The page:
Here’s a petition, and here’s a link to a list of your Allegheny County representatives. You should be able to navigate around that site if you live outside of Allegheny County.

I’m going to get a really angry phone call from my parents.

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11 thoughts on “Random Thoughts: The “Really, America??” Edition

  1. I see one good thing coming out of “grief” being pathologized: Perhaps it will lead some employers to provide more time off after the death of a loved one. The standard policy seems to be “3 days for an *immediate* family member (spouse or child), 1 day for parent/grandparent, 0 for anyone else.” I was essentially grief-disabled for a week after my first grandparent died. HR departments everywhere need to start coming to terms with real human limitations–physical illnesses, emotional trauma, family emergencies, even mental-health days. We’ve been conceptually turned into machines whose productivity is measured strictly by “downtime.”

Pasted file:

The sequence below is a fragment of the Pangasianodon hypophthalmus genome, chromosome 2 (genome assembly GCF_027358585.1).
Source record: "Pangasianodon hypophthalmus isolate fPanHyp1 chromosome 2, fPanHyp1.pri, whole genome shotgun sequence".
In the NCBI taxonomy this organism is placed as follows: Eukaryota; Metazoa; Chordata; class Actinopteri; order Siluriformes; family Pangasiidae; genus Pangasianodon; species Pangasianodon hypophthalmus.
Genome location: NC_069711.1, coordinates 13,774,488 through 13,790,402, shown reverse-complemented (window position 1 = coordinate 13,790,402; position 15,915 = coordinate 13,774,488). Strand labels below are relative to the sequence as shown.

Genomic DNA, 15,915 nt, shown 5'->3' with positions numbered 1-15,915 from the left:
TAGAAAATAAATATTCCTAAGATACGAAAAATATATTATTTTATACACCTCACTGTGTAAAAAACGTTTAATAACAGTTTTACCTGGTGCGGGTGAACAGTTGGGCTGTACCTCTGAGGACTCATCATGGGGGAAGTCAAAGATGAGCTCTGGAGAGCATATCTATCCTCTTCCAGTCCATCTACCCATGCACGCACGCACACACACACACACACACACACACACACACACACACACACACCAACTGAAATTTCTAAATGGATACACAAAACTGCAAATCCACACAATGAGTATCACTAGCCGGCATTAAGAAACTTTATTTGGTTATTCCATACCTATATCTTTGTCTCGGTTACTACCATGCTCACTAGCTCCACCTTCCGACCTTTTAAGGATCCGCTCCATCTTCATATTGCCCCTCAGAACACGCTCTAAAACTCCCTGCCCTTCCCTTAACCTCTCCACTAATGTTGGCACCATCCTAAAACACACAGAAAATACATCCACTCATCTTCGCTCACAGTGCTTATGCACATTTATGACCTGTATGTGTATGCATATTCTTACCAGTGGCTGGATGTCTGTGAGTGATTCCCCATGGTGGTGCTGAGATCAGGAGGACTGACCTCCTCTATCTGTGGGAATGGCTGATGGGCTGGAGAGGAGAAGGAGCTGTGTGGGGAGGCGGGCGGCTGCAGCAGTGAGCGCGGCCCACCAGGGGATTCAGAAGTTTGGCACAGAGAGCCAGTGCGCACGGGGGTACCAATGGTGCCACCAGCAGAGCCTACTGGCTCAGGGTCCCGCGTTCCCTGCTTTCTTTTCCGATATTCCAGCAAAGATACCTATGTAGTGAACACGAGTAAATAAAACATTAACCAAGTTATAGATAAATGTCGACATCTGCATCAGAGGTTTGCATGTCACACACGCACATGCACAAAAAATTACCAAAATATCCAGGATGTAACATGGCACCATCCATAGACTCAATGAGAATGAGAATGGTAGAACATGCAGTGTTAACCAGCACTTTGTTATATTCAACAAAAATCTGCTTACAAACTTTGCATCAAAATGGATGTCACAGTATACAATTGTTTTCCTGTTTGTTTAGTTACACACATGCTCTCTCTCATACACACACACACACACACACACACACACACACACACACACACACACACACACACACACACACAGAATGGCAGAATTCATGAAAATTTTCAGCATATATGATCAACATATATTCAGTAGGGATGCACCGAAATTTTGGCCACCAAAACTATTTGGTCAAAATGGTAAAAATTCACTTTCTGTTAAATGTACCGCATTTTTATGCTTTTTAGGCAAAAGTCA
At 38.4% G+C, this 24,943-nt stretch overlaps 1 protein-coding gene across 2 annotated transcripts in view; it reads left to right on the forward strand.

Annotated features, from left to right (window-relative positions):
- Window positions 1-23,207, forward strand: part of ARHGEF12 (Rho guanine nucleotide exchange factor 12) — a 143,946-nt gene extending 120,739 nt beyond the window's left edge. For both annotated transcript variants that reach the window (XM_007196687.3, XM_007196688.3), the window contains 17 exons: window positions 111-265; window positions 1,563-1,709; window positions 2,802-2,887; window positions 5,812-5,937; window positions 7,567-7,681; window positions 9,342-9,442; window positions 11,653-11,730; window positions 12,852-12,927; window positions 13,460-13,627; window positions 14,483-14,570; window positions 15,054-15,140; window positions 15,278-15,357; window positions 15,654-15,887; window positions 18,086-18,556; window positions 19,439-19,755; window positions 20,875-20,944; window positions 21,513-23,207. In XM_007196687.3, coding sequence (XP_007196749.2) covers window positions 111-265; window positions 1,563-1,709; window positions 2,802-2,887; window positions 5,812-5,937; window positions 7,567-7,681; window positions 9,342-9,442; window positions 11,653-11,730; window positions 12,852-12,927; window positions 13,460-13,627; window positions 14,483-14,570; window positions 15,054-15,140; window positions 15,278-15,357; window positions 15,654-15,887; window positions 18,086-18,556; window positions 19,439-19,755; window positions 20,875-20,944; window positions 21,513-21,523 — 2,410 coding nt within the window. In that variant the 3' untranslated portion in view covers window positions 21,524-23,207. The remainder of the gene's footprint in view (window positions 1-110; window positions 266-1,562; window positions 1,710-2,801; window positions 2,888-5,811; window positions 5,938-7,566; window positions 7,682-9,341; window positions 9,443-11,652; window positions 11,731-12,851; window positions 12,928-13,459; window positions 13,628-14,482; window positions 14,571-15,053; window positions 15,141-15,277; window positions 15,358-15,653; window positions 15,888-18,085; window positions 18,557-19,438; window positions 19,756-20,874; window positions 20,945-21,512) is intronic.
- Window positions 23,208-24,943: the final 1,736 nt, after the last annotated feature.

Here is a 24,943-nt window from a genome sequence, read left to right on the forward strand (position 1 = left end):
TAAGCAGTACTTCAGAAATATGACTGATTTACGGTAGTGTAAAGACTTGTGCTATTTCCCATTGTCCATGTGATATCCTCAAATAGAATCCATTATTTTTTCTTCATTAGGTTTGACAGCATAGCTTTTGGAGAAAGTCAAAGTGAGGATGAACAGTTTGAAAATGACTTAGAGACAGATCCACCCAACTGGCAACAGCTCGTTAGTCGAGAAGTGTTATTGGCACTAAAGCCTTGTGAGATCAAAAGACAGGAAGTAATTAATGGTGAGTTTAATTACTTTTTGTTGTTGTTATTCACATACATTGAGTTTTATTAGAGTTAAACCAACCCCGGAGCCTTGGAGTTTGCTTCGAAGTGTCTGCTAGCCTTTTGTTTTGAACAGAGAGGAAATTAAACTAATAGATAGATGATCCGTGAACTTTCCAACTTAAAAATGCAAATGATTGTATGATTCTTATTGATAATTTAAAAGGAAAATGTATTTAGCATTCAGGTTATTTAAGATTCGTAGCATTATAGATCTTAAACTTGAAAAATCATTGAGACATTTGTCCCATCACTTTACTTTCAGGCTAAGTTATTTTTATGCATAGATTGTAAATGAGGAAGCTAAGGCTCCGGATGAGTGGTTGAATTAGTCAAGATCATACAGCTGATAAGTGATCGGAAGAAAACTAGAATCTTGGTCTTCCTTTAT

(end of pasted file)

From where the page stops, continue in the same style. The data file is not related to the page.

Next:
• This is another good angle to look at, it’s true. When Gabriel died, I was freelancing, so I pretty much was free to collapse for an extended time. (And I promptly did.) It was about 3-4 months before I could think about “going back to work”. And then I was lucky to be able to pick up with a couple of good clients where I had left off.

  2. I think I agree with you on the grief thing. I don’t really have a strong opinion, partly because I have no idea what the implications are of something being in the DSM versus not, but maybe it will help people feel like they are entitled to get help even if they are “just” grieving.